“Once we gather fabric swatches, we sit down as a team to whittle down the offerings of the upcoming season,” says Haspel, noting that her “tweaking” usually begins after she receives the first set of samples. “Sometimes a garment does not come to life until you see it as a sample, and that’s when my creative side kicks in.”

As for digital marketing, Haspel and her team have carefully identified the profiles of their customers, and are targeting them with tailored messaging. One of the company’s most valuable resources is its robust list of consumer emails.

Men of all ages comprise Haspel’s client base.

“We really make something for everyone,” says Haspel. “We can take that same sport coat, that same jacket, and put it on all three of our age demographics and style it just a little bit differently, and it will still have the same good look.”

Haspel believes much of the company’s recent success stems from its digital marketing and branding efforts. The company’s website and Instagram pages are swathed with images of stylish men, smiling and socializing with friends – often over beers cupped by seersucker coozies.

But many of the most prominently featured clothing items are not even made of seersucker. Haspel’s website promotes and sells cotton button-downs with colorful prints and patterns, polo shirts, stretch poplin pants, and a wide range of accessories, including: American Optical aviator-style sunglasses with a Haspel logo, Terrapin stationery, Mignon Faget cufflinks, Mulholland leather bags, and G.H. Bass & Co. shoes.

Celebrating 110 Years in Style
In celebration of National Seersucker Day June 13, Haspel is launching its Archival Collection, which will feature vintage-style fabrics and silhouettes available on Haspel.com. Only 110 pieces will be produced, and each garment will be numbered and feature a unique Haspel label.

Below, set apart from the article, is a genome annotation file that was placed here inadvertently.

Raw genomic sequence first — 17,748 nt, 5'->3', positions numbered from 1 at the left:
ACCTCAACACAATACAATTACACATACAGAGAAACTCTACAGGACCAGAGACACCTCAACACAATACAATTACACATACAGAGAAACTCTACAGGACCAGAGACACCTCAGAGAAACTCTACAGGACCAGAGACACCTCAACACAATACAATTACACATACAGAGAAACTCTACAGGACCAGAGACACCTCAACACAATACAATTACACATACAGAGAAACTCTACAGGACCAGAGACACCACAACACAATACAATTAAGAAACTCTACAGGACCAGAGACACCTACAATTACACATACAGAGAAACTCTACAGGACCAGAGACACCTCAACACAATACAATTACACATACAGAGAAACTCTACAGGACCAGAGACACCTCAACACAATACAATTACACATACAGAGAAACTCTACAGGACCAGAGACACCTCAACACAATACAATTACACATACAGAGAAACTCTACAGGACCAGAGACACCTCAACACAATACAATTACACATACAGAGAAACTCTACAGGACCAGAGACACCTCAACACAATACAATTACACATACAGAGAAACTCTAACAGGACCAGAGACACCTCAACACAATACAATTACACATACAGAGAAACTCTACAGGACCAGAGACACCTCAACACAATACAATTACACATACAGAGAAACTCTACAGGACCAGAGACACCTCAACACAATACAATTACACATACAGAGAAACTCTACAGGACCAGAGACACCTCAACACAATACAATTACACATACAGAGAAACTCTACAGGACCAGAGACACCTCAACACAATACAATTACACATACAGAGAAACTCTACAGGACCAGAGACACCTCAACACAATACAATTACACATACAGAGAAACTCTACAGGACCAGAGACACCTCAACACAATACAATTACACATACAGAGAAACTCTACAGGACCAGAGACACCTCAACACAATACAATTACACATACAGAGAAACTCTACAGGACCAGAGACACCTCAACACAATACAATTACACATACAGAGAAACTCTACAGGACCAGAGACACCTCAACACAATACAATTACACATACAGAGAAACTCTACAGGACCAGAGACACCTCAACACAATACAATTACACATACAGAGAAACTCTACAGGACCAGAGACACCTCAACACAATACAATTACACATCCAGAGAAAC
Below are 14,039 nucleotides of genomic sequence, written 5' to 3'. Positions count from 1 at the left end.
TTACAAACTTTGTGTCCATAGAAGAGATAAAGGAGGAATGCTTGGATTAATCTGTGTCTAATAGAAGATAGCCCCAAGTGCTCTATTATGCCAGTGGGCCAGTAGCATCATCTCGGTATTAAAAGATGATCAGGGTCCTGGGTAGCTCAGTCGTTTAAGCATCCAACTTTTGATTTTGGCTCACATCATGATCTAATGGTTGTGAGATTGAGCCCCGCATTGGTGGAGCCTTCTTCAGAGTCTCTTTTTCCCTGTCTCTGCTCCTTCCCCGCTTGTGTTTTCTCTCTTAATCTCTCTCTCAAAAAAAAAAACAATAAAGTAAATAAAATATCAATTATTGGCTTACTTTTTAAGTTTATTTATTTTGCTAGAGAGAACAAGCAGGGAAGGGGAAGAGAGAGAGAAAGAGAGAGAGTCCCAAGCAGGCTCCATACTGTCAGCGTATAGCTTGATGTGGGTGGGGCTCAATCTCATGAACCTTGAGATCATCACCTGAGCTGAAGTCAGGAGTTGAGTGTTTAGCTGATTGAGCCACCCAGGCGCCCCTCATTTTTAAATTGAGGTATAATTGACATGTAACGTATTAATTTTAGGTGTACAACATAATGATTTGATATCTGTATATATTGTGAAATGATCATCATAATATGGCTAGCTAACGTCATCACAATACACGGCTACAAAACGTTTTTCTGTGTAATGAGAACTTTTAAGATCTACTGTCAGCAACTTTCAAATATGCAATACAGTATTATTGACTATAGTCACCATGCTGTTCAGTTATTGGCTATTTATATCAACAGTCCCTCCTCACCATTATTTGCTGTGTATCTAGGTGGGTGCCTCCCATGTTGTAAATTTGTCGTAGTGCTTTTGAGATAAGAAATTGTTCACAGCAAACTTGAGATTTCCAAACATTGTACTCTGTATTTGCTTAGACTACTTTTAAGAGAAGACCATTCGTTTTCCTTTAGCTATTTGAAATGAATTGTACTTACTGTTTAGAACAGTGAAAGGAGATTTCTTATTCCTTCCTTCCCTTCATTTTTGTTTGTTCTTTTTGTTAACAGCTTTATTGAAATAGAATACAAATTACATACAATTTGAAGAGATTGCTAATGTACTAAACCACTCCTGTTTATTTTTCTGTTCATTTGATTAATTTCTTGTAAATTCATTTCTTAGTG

This fall, Haspel will also debut a formal collection featuring new tonal seersuckers in dark color combinations, along with tartan dinner jackets with grosgrain lapels, a white cotton, shawl-collared dinner jacket and velvet dinner jackets. The collection will be available online.

“While seersucker continues to be our mainstay and what people originally come to us for, they find so many other things that are relevant to their everyday lifestyle,” said Laurie. “You don’t have to be in seersucker just to be wearing Haspel.”

The labeling says it all.

 

Although associated with a striped print, seersucker is not a fabric but a process where fibers in the material are woven in a way that causes the material to pucker in places and lift off the skin.

 

 

How to Wear Seersucker (According to a Haspel Designer)


Make sure you find the right size. Since seersucker has volume, you should choose a suit that’s tailored, and fits well.


The hem of your pants should be ankle length.


Seersucker shorts should look casual and comfortable, rather than stiff.


If you’re wearing a seersucker suit for your wedding, consider one without the traditional blue and white stripes. The puckered fabric is available in tonal blues and even black.


For a casual look, wear your seersucker suit over a simple T-shirt. If you’re headed to a dressy affair, go for a crisp white shirt and a tie with texture (think linen). But don’t wear a seersucker tie.

Source: GQ